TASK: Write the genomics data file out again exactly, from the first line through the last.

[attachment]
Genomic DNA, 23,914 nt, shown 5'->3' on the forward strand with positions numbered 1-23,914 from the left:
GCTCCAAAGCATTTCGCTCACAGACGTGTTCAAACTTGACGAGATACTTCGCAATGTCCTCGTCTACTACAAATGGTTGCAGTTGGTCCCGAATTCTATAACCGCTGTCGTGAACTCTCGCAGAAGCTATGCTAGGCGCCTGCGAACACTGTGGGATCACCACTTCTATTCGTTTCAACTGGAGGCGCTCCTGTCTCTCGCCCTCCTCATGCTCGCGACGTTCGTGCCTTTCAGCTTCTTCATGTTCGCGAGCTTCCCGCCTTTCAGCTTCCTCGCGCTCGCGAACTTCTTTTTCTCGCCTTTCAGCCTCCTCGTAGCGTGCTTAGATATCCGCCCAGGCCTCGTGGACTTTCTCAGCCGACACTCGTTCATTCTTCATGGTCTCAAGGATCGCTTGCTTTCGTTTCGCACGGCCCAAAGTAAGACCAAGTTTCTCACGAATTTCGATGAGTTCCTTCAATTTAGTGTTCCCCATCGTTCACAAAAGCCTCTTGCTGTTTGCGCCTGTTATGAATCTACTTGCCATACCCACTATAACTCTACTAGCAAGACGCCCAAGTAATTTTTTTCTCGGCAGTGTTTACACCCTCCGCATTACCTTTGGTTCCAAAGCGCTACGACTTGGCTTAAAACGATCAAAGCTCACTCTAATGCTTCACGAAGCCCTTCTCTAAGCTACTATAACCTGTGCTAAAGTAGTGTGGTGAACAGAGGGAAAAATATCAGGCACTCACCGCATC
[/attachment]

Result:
Genomic DNA, 23,914 nt, shown 5'->3' on the forward strand with positions numbered 1-23,914 from the left:
GCTCCAAAGCATTTCGCTCACAGACGTGTTCAAACTTGACGAGATACTTCGCAATGTCCTCGTCTACTACAAATGGTTGCAGTTGGTCCCGAATTCTATAACCGCTGTCGTGAACTCTCGCAGAAGCTATGCTAGGCGCCTGCGAACACTGTGGGATCACCACTTCTATTCGTTTCAACTGGAGGCGCTCCTGTCTCTCGCCCTCCTCATGCTCGCGACGTTCGTGCCTTTCAGCTTCTTCATGTTCGCGAGCTTCCCGCCTTTCAGCTTCCTCGCGCTCGCGAACTTCTTTTTCTCGCCTTTCAGCCTCCTCGTAGCGTGCTTAGATATCCGCCCAGGCCTCGTGGACTTTCTCAGCCGACACTCGTTCATTCTTCATGGTCTCAAGGATCGCTTGCTTTCGTTTCGCACGGCCCAAAGTAAGACCAAGTTTCTCACGAATTTCGATGAGTTCCTTCAATTTAGTGTTCCCCATCGTTCACAAAAGCCTCTTGCTGTTTGCGCCTGTTATGAATCTACTTGCCATACCCACTATAACTCTACTAGCAAGACGCCCAAGTAATTTTTTTCTCGGCAGTGTTTACACCCTCCGCATTACCTTTGGTTCCAAAGCGCTACGACTTGGCTTAAAACGATCAAAGCTCACTCTAATGCTTCACGAAGCCCTTCTCTAAGCTACTATAACCTGTGCTAAAGTAGTGTGGTGAACAGAGGGAAAAATATCAGGCACTCACCGCATC